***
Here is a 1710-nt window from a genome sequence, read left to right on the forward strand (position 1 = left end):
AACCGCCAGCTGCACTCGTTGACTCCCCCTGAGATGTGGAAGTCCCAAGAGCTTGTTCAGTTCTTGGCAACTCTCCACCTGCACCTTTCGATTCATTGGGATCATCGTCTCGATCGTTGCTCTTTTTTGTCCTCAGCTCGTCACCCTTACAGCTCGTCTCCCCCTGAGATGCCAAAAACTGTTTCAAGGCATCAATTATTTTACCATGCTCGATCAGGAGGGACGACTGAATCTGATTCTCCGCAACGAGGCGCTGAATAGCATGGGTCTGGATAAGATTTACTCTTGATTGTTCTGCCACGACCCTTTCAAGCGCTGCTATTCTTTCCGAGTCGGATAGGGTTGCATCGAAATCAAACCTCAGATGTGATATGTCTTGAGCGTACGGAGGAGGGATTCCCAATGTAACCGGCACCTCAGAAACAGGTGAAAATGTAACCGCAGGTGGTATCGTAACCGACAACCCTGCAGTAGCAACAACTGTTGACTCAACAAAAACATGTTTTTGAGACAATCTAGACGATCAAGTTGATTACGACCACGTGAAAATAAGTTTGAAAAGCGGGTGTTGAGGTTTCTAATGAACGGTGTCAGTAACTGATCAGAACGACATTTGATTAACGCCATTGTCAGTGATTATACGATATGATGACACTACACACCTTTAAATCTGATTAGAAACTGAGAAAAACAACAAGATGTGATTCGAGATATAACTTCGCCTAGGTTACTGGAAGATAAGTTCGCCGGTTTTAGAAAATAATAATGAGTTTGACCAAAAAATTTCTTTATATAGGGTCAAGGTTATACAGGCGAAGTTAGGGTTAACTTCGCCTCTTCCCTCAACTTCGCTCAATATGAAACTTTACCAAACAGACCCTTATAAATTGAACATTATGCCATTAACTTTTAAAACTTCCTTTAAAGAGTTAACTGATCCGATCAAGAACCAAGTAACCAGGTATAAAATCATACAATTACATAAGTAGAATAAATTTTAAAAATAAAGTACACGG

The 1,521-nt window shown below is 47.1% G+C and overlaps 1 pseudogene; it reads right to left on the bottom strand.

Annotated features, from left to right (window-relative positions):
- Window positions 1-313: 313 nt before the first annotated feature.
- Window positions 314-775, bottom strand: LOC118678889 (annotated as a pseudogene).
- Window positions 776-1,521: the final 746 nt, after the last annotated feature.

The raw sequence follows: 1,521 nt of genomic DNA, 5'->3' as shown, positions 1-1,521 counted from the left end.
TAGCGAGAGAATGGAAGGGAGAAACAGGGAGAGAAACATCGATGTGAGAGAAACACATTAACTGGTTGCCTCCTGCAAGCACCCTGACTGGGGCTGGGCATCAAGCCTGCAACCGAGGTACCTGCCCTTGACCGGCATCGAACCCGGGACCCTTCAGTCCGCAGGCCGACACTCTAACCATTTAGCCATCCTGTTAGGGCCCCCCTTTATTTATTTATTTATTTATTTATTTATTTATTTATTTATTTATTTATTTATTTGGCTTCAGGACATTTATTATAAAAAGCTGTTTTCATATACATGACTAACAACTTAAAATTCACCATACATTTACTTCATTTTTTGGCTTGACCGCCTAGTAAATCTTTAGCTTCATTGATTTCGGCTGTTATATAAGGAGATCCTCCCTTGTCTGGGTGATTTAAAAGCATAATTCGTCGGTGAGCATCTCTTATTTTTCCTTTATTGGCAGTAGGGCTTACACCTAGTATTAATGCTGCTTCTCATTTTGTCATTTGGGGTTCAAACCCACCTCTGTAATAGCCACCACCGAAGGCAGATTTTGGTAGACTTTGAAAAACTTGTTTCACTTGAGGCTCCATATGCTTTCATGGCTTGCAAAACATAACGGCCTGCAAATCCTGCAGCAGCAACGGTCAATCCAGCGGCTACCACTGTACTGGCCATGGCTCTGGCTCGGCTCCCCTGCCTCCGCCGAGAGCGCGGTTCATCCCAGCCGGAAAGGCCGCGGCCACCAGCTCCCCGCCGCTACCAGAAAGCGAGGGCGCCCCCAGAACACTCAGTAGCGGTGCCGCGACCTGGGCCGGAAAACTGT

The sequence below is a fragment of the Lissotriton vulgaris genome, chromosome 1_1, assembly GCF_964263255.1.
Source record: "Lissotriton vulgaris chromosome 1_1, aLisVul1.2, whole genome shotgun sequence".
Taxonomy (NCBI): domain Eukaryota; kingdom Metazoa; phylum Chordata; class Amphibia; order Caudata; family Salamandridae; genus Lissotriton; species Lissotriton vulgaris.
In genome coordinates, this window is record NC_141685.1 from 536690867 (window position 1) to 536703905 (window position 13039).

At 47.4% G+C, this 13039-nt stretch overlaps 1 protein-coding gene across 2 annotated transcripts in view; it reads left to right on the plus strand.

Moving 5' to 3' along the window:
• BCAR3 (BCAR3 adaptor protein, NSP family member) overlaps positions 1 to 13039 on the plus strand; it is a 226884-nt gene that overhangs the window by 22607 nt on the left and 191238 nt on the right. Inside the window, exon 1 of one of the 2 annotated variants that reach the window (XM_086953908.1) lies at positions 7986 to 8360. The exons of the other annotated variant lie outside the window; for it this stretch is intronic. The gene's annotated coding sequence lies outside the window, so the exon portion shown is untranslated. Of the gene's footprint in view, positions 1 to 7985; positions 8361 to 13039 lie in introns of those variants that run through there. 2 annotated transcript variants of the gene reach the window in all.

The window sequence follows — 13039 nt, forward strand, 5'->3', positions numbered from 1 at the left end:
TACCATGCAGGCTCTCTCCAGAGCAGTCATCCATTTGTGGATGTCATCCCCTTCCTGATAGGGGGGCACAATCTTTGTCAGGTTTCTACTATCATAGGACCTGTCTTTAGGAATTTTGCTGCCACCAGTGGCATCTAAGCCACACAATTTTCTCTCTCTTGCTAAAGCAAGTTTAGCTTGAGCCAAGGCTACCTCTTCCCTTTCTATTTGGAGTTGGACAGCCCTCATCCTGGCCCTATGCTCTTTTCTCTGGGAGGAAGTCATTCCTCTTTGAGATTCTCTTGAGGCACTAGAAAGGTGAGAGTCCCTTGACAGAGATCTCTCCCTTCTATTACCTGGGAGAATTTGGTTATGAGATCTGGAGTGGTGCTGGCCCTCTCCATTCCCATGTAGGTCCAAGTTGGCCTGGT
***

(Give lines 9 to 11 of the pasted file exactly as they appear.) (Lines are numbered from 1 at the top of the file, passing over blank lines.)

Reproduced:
TAGCGAGAGAATGGAAGGGAGAAACAGGGAGAGAAACATCGATGTGAGAGAAACACATTAACTGGTTGCCTCCTGCAAGCACCCTGACTGGGGCTGGGCATCAAGCCTGCAACCGAGGTACCTGCCCTTGACCGGCATCGAACCCGGGACCCTTCAGTCCGCAGGCCGACACTCTAACCATTTAGCCATCCTGTTAGGGCCCCCCTTTATTTATTTATTTATTTATTTATTTATTTATTTATTTATTTATTTATTTATTTGGCTTCAGGACATTTATTATAAAAAGCTGTTTTCATATACATGACTAACAACTTAAAATTCACCATACATTTACTTCATTTTTTGGCTTGACCGCCTAGTAAATCTTTAGCTTCATTGATTTCGGCTGTTATATAAGGAGATCCTCCCTTGTCTGGGTGATTTAAAAGCATAATTCGTCGGTGAGCATCTCTTATTTTTCCTTTATTGGCAGTAGGGCTTACACCTAGTATTAATGCTGCTTCTCATTTTGTCATTTGGGGTTCAAACCCACCTCTGTAATAGCCACCACCGAAGGCAGATTTTGGTAGACTTTGAAAAACTTGTTTCACTTGAGGCTCCATATGCTTTCATGGCTTGCAAAACATAACGGCCTGCAAATCCTGCAGCAGCAACGGTCAATCCAGCGGCTACCACTGTACTGGCCATGGCTCTGGCTCGGCTCCCCTGCCTCCGCCGAGAGCGCGGTTCATCCCAGCCGGAAAGGCCGCGGCCACCAGCTCCCCGCCGCTACCAGAAAGCGAGGGCGCCCCCAGAACACTCAGTAGCGGTGCCGCGACCTGGGCCGGAAAACTGT

The sequence below is a fragment of the Lissotriton vulgaris genome, chromosome 1_1, assembly GCF_964263255.1.
Source record: "Lissotriton vulgaris chromosome 1_1, aLisVul1.2, whole genome shotgun sequence".